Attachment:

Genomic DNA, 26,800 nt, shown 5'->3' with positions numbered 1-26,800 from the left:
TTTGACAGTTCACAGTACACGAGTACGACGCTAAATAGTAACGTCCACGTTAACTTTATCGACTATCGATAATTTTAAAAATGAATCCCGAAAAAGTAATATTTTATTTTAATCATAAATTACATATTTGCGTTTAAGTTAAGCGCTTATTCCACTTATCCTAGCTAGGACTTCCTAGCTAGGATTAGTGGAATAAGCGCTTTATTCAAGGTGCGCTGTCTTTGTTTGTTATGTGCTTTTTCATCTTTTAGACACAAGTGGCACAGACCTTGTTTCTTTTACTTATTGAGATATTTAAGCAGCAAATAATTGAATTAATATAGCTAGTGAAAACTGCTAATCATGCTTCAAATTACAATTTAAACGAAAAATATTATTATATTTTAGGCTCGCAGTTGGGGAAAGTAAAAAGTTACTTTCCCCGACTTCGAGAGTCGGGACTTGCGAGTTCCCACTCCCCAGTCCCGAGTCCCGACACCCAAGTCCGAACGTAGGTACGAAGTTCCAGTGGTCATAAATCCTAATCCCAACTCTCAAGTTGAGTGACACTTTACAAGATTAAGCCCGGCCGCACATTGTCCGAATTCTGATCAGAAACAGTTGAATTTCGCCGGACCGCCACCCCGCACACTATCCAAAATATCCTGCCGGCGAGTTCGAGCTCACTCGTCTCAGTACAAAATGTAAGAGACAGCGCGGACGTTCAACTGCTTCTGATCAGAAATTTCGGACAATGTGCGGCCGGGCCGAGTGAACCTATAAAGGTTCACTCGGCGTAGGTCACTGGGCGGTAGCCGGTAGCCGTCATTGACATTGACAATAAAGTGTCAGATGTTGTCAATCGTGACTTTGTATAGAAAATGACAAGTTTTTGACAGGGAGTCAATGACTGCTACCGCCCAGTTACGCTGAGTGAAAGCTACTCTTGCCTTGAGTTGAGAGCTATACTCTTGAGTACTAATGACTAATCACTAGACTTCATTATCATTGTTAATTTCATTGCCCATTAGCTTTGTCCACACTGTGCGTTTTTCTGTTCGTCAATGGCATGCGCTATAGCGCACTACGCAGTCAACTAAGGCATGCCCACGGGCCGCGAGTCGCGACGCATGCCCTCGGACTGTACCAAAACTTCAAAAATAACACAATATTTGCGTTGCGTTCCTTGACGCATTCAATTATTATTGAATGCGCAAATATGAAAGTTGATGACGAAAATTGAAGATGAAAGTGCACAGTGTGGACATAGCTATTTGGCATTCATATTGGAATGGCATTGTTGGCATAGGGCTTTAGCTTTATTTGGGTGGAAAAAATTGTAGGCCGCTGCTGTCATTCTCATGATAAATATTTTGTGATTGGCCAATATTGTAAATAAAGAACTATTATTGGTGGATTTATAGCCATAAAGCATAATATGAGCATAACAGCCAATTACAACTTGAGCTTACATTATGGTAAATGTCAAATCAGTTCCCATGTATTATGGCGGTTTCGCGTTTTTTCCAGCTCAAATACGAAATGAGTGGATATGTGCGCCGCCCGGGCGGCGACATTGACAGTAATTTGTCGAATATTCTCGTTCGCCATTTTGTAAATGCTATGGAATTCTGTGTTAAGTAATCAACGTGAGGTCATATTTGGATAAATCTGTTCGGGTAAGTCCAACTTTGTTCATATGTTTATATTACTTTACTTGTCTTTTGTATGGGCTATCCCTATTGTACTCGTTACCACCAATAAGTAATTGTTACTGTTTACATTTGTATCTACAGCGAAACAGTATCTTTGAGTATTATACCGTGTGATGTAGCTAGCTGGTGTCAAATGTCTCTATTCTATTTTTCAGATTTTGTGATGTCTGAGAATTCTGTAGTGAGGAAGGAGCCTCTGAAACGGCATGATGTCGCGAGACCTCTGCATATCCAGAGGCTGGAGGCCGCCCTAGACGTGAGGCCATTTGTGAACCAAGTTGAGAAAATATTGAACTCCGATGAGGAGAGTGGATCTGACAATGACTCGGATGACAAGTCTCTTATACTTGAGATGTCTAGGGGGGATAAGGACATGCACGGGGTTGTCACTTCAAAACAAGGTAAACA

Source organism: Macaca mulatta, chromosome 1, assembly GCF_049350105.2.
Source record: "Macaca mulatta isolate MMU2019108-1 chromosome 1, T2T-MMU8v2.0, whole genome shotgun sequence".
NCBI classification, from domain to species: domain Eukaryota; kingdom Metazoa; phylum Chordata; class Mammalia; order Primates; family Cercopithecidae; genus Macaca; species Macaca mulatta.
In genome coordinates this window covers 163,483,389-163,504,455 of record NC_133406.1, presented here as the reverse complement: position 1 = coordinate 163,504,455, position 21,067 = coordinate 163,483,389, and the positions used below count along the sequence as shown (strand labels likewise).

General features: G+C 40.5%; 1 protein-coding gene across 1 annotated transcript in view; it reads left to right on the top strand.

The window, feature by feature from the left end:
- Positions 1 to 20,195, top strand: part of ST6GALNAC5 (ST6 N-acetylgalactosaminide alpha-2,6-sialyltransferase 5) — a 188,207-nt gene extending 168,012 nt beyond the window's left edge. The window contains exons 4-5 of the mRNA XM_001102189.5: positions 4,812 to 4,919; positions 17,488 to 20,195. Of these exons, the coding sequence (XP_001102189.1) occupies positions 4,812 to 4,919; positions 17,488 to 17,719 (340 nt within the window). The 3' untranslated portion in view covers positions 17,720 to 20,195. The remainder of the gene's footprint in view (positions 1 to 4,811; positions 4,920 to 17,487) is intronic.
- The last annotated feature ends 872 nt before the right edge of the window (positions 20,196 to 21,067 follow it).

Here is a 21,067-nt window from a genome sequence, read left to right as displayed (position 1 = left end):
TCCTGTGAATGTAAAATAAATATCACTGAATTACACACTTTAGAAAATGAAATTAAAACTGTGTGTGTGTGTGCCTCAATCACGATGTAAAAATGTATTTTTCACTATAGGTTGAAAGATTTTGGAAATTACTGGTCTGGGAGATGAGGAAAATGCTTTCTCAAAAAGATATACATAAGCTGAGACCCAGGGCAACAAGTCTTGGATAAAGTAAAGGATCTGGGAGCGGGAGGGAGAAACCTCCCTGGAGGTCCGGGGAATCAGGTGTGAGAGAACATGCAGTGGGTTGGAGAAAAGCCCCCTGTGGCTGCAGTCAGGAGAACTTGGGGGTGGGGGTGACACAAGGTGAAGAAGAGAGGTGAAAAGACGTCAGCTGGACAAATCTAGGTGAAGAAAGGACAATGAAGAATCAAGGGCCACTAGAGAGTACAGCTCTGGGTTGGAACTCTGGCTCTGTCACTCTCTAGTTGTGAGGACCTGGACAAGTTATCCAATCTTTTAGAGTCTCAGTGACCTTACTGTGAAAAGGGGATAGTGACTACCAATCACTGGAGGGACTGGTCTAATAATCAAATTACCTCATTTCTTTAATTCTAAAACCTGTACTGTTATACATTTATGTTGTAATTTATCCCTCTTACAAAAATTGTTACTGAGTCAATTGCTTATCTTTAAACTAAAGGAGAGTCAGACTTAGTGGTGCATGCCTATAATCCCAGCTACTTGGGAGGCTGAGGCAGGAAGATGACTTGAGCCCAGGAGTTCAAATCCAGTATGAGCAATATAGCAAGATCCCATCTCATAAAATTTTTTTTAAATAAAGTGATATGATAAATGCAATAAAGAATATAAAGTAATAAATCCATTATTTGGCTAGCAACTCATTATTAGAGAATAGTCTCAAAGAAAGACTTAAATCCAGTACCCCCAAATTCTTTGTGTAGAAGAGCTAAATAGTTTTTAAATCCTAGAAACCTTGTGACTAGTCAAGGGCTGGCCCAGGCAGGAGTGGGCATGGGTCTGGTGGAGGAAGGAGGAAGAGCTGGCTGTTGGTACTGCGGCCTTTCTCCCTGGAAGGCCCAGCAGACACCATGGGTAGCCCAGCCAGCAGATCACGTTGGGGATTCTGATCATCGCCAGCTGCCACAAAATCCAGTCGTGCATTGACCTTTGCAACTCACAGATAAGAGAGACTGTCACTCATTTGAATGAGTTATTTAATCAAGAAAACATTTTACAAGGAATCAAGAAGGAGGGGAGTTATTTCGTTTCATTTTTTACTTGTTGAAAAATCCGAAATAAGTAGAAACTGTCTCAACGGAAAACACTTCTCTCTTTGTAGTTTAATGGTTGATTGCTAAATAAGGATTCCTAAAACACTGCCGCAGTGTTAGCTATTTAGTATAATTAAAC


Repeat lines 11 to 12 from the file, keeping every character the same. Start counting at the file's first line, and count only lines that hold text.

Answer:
Here is a 21,067-nt window from a genome sequence, read left to right as displayed (position 1 = left end):
TCCTGTGAATGTAAAATAAATATCACTGAATTACACACTTTAGAAAATGAAATTAAAACTGTGTGTGTGTGTGCCTCAATCACGATGTAAAAATGTATTTTTCACTATAGGTTGAAAGATTTTGGAAATTACTGGTCTGGGAGATGAGGAAAATGCTTTCTCAAAAAGATATACATAAGCTGAGACCCAGGGCAACAAGTCTTGGATAAAGTAAAGGATCTGGGAGCGGGAGGGAGAAACCTCCCTGGAGGTCCGGGGAATCAGGTGTGAGAGAACATGCAGTGGGTTGGAGAAAAGCCCCCTGTGGCTGCAGTCAGGAGAACTTGGGGGTGGGGGTGACACAAGGTGAAGAAGAGAGGTGAAAAGACGTCAGCTGGACAAATCTAGGTGAAGAAAGGACAATGAAGAATCAAGGGCCACTAGAGAGTACAGCTCTGGGTTGGAACTCTGGCTCTGTCACTCTCTAGTTGTGAGGACCTGGACAAGTTATCCAATCTTTTAGAGTCTCAGTGACCTTACTGTGAAAAGGGGATAGTGACTACCAATCACTGGAGGGACTGGTCTAATAATCAAATTACCTCATTTCTTTAATTCTAAAACCTGTACTGTTATACATTTATGTTGTAATTTATCCCTCTTACAAAAATTGTTACTGAGTCAATTGCTTATCTTTAAACTAAAGGAGAGTCAGACTTAGTGGTGCATGCCTATAATCCCAGCTACTTGGGAGGCTGAGGCAGGAAGATGACTTGAGCCCAGGAGTTCAAATCCAGTATGAGCAATATAGCAAGATCCCATCTCATAAAATTTTTTTTAAATAAAGTGATATGATAAATGCAATAAAGAATATAAAGTAATAAATCCATTATTTGGCTAGCAACTCATTATTAGAGAATAGTCTCAAAGAAAGACTTAAATCCAGTACCCCCAAATTCTTTGTGTAGAAGAGCTAAATAGTTTTTAAATCCTAGAAACCTTGTGACTAGTCAAGGGCTGGCCCAGGCAGGAGTGGGCATGGGTCTGGTGGAGGAAGGAGGAAGAGCTGGCTGTTGGTACTGCGGCCTTTCTCCCTGGAAGGCCCAGCAGACACCATGGGTAGCCCAGCCAGCAGATCACGTTGGGGATTCTGATCATCGCCAGCTGCCACAAAATCCAGTCGTGCATTGACCTTTGCAACTCACAGATAAGAGAGACTGTCACTCATTTGAATGAGTTATTTAATCAAGAAAACATTTTACAAGGAATCAAGAAGGAGGGGAGTTATTTCGTTTCATTTTTTACTTGTTGAAAAATCCGAAATAAGTAGAAACTGTCTCAACGGAAAACACTTCTCTCTTTGTAGTTTAATGGTTGATTGCTAAATAAGGATTCCTAAAACACTGCCGCAGTGTTAGCTATTTAGTATAATTAAAC